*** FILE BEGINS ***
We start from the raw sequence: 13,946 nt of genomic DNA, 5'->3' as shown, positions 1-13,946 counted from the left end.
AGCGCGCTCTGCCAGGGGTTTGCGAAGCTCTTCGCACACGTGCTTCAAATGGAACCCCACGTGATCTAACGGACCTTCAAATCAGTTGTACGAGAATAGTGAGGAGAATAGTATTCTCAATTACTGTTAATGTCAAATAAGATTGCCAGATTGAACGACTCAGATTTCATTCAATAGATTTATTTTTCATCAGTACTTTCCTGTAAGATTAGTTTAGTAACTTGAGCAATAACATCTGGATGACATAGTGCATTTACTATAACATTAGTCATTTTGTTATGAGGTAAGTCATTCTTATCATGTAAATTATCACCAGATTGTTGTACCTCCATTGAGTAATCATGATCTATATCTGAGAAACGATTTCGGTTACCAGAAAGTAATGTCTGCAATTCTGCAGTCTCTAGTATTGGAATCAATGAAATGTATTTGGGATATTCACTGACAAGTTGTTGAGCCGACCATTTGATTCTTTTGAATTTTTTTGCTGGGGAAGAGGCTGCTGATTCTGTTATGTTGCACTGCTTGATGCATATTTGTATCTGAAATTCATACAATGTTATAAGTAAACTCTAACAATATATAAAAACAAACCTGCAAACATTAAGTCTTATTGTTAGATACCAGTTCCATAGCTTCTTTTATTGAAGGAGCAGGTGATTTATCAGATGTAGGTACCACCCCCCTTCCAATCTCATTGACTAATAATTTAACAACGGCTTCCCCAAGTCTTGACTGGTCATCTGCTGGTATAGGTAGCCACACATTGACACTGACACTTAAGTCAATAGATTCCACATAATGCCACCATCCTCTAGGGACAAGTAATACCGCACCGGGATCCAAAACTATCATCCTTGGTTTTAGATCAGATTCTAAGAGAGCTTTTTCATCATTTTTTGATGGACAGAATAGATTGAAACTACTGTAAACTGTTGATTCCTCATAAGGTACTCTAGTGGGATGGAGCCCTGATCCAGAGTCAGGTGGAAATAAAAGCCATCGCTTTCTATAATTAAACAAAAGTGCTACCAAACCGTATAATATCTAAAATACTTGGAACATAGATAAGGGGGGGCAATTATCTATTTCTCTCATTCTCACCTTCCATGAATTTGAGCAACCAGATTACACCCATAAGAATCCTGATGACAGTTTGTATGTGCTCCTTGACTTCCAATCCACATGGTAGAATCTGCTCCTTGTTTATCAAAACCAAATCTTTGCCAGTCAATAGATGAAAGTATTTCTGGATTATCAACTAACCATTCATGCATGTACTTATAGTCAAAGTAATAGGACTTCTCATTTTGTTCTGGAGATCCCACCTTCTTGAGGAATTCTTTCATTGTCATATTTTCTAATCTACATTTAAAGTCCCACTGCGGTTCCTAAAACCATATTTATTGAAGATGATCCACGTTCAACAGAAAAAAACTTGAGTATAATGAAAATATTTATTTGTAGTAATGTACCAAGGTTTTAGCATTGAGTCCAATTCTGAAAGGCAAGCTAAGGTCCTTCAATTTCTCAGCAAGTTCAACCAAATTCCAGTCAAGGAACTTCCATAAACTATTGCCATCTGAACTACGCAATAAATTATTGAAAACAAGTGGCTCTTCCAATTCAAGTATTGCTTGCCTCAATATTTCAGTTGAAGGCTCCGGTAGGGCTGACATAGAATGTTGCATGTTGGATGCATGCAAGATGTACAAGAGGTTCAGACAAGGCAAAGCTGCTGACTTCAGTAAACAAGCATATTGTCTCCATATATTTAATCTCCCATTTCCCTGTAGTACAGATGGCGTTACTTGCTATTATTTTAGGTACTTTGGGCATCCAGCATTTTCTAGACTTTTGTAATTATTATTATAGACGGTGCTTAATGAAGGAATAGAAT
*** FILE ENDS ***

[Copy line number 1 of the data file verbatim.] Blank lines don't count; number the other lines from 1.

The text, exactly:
We start from the raw sequence: 13,946 nt of genomic DNA, 5'->3' as shown, positions 1-13,946 counted from the left end.